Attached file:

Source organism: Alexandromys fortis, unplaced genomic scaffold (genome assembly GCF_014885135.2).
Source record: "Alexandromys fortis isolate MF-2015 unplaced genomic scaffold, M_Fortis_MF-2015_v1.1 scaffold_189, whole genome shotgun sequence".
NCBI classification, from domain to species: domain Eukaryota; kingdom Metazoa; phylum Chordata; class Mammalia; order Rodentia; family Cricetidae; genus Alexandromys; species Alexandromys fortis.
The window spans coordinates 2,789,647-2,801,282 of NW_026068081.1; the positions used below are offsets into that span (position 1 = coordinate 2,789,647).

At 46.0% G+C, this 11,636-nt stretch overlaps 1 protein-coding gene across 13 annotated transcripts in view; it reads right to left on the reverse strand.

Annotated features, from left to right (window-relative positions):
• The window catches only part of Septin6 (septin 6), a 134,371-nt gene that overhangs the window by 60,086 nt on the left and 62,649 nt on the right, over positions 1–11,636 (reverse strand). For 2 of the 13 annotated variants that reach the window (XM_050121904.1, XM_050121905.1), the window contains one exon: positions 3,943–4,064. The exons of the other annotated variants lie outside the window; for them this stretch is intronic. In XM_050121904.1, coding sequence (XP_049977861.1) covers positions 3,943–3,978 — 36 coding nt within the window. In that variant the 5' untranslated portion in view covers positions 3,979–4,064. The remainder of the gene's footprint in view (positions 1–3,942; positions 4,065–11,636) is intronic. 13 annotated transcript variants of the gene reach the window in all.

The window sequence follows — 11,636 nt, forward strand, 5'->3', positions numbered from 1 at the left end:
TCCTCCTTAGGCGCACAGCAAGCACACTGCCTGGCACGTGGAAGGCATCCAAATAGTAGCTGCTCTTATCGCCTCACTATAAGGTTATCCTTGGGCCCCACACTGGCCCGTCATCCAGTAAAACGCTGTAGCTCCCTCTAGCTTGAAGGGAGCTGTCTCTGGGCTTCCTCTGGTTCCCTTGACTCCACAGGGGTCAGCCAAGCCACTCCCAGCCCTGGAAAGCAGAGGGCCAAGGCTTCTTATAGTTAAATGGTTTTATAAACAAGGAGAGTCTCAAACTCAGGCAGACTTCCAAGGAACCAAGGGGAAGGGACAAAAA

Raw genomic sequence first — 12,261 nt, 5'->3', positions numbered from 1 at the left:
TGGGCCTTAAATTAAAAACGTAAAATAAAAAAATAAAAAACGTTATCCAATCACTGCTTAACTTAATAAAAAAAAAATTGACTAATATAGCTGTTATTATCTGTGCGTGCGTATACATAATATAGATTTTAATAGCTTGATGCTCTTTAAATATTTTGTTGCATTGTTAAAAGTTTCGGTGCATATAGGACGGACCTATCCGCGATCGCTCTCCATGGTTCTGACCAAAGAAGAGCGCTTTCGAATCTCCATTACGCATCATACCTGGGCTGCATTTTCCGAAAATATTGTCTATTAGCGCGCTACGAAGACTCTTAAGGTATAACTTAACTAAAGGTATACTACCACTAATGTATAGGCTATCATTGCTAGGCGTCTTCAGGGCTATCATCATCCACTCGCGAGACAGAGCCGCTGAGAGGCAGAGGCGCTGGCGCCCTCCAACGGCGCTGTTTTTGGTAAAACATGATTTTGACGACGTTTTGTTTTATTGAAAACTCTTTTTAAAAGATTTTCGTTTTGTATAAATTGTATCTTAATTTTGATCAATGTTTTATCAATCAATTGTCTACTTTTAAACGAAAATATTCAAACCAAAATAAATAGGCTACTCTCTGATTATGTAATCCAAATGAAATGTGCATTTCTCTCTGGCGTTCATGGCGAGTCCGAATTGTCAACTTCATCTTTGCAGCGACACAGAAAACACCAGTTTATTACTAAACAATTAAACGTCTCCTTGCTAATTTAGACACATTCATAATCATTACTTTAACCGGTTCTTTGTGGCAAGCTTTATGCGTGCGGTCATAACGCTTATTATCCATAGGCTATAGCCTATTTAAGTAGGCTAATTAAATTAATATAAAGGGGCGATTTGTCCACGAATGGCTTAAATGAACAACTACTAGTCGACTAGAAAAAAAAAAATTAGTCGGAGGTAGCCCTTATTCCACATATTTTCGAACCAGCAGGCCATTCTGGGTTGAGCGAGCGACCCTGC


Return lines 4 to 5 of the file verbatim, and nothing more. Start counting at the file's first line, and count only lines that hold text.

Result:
The window spans coordinates 2,789,647-2,801,282 of NW_026068081.1; the positions used below are offsets into that span (position 1 = coordinate 2,789,647).

At 46.0% G+C, this 11,636-nt stretch overlaps 1 protein-coding gene across 13 annotated transcripts in view; it reads right to left on the reverse strand.